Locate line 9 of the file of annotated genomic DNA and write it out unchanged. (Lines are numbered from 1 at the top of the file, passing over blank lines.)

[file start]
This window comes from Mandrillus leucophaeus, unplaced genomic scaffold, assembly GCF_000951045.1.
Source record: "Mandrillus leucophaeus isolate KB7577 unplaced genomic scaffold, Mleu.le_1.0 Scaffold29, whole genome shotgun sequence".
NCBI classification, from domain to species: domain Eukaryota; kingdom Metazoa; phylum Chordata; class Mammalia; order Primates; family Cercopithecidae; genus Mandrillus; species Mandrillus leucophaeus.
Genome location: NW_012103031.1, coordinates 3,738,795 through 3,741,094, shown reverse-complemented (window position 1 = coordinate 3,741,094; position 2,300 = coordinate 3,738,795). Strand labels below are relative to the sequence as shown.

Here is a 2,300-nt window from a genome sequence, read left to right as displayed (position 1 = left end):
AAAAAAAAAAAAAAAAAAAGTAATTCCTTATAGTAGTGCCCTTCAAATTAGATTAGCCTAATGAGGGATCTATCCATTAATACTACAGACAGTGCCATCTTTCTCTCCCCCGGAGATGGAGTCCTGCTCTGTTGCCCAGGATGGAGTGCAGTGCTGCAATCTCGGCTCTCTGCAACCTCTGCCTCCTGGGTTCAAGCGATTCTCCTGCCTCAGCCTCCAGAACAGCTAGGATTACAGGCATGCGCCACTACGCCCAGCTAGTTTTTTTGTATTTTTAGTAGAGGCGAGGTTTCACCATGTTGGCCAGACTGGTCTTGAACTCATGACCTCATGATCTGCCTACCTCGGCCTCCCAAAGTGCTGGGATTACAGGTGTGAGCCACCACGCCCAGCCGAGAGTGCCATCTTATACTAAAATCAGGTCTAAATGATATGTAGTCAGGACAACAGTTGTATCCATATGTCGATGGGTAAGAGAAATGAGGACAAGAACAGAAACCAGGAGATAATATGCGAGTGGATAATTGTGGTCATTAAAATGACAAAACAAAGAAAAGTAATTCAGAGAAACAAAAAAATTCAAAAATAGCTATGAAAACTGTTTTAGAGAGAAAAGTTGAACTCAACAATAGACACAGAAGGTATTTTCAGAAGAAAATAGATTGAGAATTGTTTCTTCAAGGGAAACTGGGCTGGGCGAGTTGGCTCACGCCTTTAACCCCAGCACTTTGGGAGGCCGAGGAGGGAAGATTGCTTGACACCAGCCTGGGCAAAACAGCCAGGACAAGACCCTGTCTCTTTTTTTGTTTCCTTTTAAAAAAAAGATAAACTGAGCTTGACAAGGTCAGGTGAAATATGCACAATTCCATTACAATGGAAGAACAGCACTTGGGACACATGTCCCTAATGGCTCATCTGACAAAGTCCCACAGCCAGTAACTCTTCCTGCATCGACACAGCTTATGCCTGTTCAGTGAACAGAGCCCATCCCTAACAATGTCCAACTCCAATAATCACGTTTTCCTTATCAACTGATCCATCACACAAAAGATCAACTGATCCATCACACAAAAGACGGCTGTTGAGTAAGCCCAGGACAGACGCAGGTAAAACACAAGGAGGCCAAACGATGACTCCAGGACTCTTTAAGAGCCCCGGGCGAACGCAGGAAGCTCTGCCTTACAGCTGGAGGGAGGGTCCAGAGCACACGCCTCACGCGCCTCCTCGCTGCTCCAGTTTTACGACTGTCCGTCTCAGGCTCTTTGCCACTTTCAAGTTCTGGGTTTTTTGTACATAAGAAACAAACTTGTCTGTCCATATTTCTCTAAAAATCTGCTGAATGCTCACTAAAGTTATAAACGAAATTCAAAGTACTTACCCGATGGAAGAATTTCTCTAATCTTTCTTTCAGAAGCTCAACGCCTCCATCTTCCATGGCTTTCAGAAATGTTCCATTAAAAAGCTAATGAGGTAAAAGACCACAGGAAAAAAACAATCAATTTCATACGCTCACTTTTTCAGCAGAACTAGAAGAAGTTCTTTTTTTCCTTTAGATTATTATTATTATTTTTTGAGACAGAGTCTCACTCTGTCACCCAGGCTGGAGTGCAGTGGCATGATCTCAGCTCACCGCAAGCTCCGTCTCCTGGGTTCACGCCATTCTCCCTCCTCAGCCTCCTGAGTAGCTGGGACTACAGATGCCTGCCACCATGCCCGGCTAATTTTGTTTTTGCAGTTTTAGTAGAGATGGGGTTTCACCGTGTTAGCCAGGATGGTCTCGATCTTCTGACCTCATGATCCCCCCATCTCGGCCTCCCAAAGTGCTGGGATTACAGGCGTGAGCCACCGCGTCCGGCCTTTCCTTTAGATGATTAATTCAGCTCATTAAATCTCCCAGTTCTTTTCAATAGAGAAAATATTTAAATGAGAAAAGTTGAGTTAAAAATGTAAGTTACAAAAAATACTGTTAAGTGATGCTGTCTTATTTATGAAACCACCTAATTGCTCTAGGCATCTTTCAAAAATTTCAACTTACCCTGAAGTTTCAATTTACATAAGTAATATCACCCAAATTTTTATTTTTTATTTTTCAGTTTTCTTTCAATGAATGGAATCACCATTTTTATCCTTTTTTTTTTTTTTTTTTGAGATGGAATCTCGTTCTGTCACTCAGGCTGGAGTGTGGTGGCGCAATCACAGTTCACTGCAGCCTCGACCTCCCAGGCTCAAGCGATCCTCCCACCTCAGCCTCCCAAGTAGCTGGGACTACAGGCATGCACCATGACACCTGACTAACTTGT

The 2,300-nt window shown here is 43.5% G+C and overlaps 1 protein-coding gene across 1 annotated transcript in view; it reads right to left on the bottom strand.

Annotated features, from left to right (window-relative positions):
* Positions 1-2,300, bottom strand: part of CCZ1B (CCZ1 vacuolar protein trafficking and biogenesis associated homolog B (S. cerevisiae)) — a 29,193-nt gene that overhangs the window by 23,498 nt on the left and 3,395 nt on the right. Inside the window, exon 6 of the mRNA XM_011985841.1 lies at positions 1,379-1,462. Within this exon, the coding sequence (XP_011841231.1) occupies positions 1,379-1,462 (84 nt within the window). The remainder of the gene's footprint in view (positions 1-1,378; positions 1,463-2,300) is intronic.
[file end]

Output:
* Positions 1-2,300, bottom strand: part of CCZ1B (CCZ1 vacuolar protein trafficking and biogenesis associated homolog B (S. cerevisiae)) — a 29,193-nt gene that overhangs the window by 23,498 nt on the left and 3,395 nt on the right. Inside the window, exon 6 of the mRNA XM_011985841.1 lies at positions 1,379-1,462. Within this exon, the coding sequence (XP_011841231.1) occupies positions 1,379-1,462 (84 nt within the window). The remainder of the gene's footprint in view (positions 1-1,378; positions 1,463-2,300) is intronic.